2024 Abstracts

Biogeochemistry and Function Across the Terrestrial-Aquatic Interface: Transition Zones Present Unique and Non-Conservative Behavior


Stephanie J. Wilson1* (wilsonsj@si.edu), Patrick Megonigal1, Fausto Machado-Silva2, Roberta Bittencourt Peixoto2, Matthew Kovach2, Leticia Sandoval2, Roy Rich1, Alice Stearns1, Evan Phillips1, Peter Regier3, Allison Myers-Pigg3, Stephanie Pennington3, Anya Hopple1, Kendalynn A. Morris3, Nate McDowell3, Ben Bond-Lamberty3, Mike Weintraub2, Nick Ward3, Ken Kemner4, Vanessa Bailey3


1Smithsonian Environmental Research Center, Edgewater, MD; 2University of Toledo, Toledo, OH; 3Pacific Northwest National Laboratory, Richland, WA; 4Argonne National Laboratory, Lemont, IL



Coastal ecosystems are dynamic transition zones between land and water, spanning shoreline, wetland, and upland ecosystems that compress and expand in response to tides, lake-level changes, weather, and climate. Changes to inundation regimes significantly alter carbon cycling and soil biogeochemistry of coastal terrestrial aquatic interfaces (TAIs).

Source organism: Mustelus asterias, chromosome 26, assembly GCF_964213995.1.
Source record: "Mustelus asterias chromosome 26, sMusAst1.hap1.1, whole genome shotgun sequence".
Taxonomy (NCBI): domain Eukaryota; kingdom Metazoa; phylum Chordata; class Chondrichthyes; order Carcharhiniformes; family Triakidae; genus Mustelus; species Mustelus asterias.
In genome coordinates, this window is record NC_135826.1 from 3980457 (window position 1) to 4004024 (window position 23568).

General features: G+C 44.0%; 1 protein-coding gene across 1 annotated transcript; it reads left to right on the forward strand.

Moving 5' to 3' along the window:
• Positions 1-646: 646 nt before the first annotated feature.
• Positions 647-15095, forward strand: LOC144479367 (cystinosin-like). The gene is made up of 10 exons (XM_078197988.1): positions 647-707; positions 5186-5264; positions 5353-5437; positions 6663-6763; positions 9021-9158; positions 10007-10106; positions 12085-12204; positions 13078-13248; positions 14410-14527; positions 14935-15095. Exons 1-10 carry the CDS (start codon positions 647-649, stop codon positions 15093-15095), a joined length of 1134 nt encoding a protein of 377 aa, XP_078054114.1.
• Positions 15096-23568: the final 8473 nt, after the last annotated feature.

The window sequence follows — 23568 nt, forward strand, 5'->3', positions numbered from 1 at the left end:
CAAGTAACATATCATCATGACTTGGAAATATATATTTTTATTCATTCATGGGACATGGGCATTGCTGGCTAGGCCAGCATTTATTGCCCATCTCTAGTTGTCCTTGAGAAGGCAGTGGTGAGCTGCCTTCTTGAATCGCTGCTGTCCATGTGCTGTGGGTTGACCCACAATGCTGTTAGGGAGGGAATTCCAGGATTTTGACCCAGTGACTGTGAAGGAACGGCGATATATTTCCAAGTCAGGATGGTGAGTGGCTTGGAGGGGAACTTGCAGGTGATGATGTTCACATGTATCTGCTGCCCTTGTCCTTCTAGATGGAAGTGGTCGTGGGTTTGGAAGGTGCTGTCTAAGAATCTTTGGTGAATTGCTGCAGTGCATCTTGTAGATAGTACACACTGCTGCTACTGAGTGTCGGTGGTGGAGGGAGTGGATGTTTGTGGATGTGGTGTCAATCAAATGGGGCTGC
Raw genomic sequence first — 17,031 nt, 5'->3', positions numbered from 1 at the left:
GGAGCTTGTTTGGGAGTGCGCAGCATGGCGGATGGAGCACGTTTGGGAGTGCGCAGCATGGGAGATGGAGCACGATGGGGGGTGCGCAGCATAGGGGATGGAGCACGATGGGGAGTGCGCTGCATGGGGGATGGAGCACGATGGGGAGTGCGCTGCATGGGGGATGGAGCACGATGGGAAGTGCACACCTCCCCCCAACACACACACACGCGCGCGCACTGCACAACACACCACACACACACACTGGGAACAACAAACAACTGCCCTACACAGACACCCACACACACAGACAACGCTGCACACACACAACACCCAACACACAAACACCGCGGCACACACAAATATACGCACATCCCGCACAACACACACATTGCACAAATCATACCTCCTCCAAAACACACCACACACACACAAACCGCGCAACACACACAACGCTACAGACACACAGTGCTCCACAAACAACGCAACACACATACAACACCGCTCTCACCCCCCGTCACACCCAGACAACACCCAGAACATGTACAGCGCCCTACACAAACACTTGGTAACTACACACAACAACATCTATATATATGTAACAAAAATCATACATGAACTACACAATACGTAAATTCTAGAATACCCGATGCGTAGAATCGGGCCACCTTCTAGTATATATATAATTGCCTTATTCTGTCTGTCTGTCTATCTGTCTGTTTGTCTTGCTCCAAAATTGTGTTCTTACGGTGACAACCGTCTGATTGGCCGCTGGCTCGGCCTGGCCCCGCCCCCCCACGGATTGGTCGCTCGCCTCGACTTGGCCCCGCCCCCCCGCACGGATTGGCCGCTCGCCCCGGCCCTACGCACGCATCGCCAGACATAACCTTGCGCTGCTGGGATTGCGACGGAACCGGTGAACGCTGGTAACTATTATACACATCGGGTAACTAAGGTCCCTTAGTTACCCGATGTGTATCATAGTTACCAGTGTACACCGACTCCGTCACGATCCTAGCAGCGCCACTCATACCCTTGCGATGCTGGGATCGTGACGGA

Understanding these shifts and the major drivers of ecosystem function is critical to representing and predicting change in coastal TAI biogeochemistry. As a part of the Coastal Observations, Mechanisms, and Predictions Across Systems and Scales-Field, Measurements, and Experiments (COMPASS-FME) project, researchers installed in situ sensor networks and conducted high-resolution monitoring of the interactions among water, soil, and plants to determine how biogeochemical cycling of carbon and nutrients shift across the TAIs in response to shifting inundation regimes. Seven field sites were established with transects spanning upland forests, stressed forests transitioning to wetland, and herbaceous wetland to capture temporally dynamic behaviors across diverse coastal systems in the Chesapeake Bay and Great Lakes regions. At each site, monthly measurements of soil methane fluxes, redox profiles, conductivity, and porewater constituents were made. In the Chesapeake Bay, soil redox potential decreased along gradients from upland forest to wetland, and soil conductivity and porewater sulfate concentrations increased. In both regions, wetland zones had the highest methane (CH4) emissions, with diminished CH4 uptake in transitional forests prior to tree mortality suggesting that: (1) soils respond more rapidly than vegetation to changing hydrological regimes; and (2) flooding exerts stronger control on CH4 than terminal electron acceptor abundance (e.g., SO42-). These results suggest that transition zone soils don’t simply fall between wetland and upland endmembers; they have unique properties. This has important implications for understanding the impacts of changing inundation on greenhouse gas emissions and carbon storage along the terrestrial-aquatic interface at the ecosystem scale.